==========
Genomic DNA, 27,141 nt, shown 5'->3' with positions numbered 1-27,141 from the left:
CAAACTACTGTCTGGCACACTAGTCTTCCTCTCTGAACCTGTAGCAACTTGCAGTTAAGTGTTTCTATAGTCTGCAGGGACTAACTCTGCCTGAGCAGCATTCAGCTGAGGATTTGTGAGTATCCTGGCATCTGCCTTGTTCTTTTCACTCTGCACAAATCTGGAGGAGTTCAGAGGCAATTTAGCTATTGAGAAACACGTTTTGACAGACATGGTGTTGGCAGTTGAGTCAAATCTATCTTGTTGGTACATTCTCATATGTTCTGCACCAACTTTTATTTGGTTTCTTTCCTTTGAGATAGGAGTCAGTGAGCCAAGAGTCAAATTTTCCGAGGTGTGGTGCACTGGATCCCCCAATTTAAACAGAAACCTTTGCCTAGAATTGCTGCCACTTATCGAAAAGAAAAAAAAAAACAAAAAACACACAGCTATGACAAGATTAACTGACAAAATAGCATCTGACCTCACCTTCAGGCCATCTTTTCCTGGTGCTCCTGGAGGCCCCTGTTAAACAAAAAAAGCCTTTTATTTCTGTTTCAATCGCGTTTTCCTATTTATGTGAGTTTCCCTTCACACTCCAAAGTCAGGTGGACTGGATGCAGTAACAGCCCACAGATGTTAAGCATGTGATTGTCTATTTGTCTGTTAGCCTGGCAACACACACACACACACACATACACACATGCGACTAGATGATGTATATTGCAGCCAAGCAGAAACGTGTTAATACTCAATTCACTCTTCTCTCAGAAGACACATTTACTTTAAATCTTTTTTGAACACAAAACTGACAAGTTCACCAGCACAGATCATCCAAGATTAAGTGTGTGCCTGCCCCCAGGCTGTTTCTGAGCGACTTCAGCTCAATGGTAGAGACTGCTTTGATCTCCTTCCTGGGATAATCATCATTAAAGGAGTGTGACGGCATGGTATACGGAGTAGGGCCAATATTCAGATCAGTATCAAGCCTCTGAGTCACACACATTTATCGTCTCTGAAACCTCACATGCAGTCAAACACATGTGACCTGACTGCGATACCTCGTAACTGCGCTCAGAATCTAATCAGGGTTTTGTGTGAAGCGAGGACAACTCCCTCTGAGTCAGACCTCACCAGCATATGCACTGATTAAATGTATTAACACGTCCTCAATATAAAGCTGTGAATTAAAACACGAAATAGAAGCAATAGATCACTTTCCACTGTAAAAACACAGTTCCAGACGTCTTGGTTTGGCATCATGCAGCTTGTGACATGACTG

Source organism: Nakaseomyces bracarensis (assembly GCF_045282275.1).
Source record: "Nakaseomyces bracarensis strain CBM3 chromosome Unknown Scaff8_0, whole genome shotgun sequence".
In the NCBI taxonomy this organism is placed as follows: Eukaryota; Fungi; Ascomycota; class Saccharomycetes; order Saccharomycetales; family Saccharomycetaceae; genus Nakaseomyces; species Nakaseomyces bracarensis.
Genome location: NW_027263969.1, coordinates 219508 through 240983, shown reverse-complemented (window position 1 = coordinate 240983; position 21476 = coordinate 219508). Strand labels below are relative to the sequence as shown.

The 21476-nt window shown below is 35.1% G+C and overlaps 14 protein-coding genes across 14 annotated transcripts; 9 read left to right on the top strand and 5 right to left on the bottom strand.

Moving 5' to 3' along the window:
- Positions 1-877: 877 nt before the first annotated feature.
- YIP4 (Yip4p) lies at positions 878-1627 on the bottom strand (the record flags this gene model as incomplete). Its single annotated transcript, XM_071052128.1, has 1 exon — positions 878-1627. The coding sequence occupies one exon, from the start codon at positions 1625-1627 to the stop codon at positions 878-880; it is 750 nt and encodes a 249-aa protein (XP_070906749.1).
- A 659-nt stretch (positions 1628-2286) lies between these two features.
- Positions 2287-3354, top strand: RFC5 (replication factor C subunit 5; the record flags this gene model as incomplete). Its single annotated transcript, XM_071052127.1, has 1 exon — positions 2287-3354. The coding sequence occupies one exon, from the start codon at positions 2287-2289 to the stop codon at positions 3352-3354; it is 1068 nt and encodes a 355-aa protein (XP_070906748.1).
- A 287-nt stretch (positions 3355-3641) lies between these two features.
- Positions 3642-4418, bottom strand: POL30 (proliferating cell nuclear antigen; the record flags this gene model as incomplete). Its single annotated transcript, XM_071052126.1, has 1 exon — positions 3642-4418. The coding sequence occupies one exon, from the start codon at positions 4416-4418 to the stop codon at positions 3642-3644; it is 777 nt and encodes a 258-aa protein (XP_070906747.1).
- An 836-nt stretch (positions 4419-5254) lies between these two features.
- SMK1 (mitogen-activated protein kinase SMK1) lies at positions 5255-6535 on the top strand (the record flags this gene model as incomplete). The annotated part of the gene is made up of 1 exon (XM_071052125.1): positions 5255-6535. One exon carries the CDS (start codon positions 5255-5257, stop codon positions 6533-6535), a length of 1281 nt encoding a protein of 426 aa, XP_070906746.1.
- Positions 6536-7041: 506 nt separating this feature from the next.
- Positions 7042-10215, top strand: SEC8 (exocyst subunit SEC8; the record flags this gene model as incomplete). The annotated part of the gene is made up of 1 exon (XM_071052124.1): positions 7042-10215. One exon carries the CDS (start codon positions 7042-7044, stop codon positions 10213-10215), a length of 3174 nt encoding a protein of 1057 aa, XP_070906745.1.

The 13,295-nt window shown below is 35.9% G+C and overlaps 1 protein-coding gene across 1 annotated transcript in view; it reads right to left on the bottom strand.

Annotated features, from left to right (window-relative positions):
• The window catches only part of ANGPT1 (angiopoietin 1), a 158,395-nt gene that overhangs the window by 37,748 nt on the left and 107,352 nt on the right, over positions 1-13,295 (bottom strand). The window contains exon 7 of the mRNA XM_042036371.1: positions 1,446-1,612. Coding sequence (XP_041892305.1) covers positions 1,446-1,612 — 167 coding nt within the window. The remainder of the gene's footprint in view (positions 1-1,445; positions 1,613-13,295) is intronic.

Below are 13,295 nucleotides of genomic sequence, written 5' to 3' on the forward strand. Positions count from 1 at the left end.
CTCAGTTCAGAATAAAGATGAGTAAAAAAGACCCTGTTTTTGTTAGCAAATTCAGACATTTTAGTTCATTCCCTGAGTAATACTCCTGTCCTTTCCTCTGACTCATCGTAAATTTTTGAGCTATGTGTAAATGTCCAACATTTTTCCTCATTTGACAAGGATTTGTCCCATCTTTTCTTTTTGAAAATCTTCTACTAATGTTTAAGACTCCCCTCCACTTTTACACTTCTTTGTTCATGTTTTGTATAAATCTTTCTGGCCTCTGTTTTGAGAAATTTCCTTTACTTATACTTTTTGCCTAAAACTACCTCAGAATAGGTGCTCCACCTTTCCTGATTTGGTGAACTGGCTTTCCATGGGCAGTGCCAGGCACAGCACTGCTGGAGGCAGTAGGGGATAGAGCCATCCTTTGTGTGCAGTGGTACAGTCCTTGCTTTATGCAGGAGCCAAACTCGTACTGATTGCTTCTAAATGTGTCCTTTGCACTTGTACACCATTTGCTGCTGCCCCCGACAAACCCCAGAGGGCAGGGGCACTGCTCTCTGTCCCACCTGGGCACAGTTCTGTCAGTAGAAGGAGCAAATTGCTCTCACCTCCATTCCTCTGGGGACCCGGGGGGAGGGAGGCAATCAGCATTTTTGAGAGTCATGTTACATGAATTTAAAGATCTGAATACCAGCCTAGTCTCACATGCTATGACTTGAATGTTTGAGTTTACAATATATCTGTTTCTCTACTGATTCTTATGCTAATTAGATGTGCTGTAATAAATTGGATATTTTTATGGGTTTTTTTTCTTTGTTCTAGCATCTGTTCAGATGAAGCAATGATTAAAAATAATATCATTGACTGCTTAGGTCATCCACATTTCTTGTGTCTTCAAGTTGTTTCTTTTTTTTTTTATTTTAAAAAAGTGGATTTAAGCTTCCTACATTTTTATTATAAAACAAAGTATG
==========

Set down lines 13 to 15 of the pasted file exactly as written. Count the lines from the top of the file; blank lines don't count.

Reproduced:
- A 287-nt stretch (positions 3355-3641) lies between these two features.
- Positions 3642-4418, bottom strand: POL30 (proliferating cell nuclear antigen; the record flags this gene model as incomplete). Its single annotated transcript, XM_071052126.1, has 1 exon — positions 3642-4418. The coding sequence occupies one exon, from the start codon at positions 4416-4418 to the stop codon at positions 3642-3644; it is 777 nt and encodes a 258-aa protein (XP_070906747.1).
- An 836-nt stretch (positions 4419-5254) lies between these two features.